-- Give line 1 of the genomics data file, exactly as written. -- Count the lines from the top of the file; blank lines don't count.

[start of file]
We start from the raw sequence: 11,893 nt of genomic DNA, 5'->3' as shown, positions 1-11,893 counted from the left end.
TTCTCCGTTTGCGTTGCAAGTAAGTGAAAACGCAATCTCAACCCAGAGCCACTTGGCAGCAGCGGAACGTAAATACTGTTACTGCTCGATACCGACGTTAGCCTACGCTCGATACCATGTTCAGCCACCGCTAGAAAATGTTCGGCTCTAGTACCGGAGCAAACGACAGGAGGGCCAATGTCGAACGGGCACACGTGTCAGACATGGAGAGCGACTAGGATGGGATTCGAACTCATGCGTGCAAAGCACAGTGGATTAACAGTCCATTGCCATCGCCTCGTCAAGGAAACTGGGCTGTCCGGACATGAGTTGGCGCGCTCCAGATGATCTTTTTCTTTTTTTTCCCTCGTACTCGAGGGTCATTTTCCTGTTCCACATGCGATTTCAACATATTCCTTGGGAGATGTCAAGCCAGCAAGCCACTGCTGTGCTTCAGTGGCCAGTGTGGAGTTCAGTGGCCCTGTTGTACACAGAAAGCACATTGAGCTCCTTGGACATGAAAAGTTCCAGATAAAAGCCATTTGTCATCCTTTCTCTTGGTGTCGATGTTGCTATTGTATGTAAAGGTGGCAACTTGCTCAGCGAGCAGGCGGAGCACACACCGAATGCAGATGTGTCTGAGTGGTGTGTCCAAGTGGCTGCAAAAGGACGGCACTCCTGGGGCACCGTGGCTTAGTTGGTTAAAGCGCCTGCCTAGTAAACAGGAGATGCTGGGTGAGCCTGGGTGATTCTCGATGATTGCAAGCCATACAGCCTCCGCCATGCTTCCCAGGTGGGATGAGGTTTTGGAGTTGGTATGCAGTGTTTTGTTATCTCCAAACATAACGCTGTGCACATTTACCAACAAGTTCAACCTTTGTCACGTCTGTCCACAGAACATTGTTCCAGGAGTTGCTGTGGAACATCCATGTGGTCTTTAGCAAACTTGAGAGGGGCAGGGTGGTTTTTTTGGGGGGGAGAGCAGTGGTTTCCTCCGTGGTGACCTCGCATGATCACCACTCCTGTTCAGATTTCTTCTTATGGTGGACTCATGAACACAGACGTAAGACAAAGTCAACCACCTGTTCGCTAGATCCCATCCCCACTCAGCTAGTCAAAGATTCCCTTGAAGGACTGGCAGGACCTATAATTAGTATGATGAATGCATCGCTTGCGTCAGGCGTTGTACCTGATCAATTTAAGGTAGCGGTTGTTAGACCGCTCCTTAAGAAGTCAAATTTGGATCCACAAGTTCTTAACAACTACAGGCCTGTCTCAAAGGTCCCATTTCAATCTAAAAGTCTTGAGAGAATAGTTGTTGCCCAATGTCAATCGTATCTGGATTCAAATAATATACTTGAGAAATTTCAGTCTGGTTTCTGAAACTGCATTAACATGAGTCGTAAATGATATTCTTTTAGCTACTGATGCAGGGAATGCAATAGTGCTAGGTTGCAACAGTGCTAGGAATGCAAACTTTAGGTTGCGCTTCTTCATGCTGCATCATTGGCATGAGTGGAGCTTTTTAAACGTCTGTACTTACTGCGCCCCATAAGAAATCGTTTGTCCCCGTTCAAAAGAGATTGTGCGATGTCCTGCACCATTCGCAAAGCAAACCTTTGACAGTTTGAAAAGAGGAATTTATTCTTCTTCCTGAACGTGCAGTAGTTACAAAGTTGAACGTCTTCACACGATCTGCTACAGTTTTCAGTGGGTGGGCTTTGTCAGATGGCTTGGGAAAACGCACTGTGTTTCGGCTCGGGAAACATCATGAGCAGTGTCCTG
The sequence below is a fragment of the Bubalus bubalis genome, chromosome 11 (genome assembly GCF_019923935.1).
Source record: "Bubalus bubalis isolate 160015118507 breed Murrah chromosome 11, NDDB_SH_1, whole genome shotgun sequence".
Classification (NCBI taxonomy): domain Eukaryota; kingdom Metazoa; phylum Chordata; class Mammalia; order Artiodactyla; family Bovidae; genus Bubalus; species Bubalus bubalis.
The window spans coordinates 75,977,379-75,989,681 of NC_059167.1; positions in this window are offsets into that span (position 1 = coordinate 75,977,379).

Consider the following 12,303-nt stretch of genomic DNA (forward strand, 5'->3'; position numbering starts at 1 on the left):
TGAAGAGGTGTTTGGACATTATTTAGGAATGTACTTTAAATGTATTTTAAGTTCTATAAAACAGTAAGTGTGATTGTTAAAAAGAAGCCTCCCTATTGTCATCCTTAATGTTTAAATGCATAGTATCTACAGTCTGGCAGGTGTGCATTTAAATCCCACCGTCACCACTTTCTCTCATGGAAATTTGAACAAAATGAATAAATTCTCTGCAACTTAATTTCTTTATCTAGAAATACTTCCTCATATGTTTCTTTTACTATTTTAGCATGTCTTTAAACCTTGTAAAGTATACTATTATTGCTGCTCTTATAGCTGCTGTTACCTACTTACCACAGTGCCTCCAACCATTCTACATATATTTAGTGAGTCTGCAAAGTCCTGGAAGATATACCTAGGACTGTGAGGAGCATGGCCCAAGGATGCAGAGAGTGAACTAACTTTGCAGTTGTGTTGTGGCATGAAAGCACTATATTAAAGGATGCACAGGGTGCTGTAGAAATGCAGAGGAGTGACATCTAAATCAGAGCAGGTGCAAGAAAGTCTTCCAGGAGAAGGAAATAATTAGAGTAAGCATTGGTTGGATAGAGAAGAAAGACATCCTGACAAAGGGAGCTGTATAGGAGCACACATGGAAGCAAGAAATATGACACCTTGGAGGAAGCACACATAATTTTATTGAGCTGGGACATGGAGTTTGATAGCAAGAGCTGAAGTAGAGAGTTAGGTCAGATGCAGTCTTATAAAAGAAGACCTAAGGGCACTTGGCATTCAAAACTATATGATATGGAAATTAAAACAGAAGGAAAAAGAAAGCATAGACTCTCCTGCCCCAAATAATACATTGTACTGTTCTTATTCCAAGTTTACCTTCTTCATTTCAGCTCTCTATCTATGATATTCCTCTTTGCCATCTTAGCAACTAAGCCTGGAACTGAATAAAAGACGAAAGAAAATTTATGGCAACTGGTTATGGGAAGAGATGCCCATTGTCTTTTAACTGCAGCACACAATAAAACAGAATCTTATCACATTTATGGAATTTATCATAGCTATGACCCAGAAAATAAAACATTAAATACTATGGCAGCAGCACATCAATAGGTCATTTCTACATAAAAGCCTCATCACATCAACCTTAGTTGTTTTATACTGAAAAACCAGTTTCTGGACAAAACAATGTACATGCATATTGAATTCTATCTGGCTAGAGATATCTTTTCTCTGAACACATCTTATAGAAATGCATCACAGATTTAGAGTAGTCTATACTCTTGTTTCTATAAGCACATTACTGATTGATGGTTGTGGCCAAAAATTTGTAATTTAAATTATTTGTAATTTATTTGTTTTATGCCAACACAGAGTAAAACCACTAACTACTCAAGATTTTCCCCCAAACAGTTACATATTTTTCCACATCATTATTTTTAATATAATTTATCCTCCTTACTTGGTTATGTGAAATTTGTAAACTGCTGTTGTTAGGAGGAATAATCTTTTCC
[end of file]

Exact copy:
We start from the raw sequence: 11,893 nt of genomic DNA, 5'->3' as shown, positions 1-11,893 counted from the left end.